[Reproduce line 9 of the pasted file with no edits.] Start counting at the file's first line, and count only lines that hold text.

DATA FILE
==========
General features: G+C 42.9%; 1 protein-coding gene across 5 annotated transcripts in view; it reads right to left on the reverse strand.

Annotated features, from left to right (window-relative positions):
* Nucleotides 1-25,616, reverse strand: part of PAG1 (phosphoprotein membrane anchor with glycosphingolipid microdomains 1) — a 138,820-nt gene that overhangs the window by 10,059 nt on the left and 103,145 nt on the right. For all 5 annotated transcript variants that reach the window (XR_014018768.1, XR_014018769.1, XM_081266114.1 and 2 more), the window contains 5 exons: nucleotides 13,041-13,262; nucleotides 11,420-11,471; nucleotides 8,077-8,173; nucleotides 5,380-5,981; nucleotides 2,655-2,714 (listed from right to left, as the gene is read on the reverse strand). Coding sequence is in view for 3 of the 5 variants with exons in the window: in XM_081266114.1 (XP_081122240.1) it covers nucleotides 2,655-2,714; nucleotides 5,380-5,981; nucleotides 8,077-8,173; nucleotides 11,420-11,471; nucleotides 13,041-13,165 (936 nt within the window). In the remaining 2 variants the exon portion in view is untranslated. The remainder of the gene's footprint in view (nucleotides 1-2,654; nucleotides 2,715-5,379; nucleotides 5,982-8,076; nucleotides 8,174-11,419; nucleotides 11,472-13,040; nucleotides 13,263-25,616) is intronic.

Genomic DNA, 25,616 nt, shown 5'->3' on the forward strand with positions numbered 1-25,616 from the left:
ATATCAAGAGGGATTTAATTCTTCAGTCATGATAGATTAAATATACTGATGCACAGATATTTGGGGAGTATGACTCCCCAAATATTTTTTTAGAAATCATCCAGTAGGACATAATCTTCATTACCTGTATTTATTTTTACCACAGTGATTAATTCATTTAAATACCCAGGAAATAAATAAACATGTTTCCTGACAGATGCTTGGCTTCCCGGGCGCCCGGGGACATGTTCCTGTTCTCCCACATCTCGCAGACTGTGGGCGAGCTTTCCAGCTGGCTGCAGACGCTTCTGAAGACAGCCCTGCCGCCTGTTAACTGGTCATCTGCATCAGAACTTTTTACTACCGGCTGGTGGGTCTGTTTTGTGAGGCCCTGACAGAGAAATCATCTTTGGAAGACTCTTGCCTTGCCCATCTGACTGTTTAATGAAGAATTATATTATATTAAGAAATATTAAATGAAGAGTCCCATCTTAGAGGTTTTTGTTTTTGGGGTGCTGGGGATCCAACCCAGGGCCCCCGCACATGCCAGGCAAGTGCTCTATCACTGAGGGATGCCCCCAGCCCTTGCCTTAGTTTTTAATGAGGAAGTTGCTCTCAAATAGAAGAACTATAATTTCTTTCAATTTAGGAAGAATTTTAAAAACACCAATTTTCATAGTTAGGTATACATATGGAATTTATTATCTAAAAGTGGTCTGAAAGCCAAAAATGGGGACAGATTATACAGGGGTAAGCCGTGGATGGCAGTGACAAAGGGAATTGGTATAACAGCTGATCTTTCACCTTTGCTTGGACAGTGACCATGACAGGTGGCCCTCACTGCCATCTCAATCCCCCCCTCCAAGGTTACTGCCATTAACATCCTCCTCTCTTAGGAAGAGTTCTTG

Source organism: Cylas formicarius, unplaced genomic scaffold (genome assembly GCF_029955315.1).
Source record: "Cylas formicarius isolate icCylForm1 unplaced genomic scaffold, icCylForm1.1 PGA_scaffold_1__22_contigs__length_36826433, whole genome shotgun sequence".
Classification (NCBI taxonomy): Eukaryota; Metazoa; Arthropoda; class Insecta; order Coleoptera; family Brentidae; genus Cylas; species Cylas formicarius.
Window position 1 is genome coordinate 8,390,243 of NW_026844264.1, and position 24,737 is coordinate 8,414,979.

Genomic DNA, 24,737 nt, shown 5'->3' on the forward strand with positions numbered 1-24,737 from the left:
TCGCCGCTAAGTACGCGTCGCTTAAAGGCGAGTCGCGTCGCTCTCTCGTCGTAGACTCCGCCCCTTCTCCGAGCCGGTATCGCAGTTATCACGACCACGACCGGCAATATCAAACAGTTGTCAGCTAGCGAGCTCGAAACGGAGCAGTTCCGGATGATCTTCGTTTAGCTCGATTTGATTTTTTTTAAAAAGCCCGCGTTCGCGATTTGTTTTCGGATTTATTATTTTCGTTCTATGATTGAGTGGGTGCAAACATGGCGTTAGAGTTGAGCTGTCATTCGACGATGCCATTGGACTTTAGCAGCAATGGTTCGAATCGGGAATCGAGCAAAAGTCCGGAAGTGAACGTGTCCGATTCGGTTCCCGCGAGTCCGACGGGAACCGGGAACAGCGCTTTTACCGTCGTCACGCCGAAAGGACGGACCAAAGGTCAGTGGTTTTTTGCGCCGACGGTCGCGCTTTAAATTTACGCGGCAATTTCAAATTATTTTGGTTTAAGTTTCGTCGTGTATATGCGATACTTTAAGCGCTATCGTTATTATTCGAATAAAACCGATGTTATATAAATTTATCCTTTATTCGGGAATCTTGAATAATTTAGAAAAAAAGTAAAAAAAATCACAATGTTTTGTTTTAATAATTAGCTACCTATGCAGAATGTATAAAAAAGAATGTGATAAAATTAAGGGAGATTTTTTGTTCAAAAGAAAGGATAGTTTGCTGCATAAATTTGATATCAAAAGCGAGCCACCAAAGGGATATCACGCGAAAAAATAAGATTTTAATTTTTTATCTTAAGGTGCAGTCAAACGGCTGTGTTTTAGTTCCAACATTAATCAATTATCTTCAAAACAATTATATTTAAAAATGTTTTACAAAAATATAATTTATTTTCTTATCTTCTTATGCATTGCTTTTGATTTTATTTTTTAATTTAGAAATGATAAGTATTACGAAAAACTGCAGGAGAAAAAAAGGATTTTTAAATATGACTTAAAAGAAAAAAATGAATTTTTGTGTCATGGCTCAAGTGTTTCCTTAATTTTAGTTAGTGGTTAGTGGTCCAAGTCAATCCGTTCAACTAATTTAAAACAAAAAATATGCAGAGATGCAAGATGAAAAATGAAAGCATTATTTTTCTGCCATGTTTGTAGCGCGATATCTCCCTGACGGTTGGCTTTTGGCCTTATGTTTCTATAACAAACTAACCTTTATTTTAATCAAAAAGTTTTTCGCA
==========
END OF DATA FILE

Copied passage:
Window position 1 is genome coordinate 8,390,243 of NW_026844264.1, and position 24,737 is coordinate 8,414,979.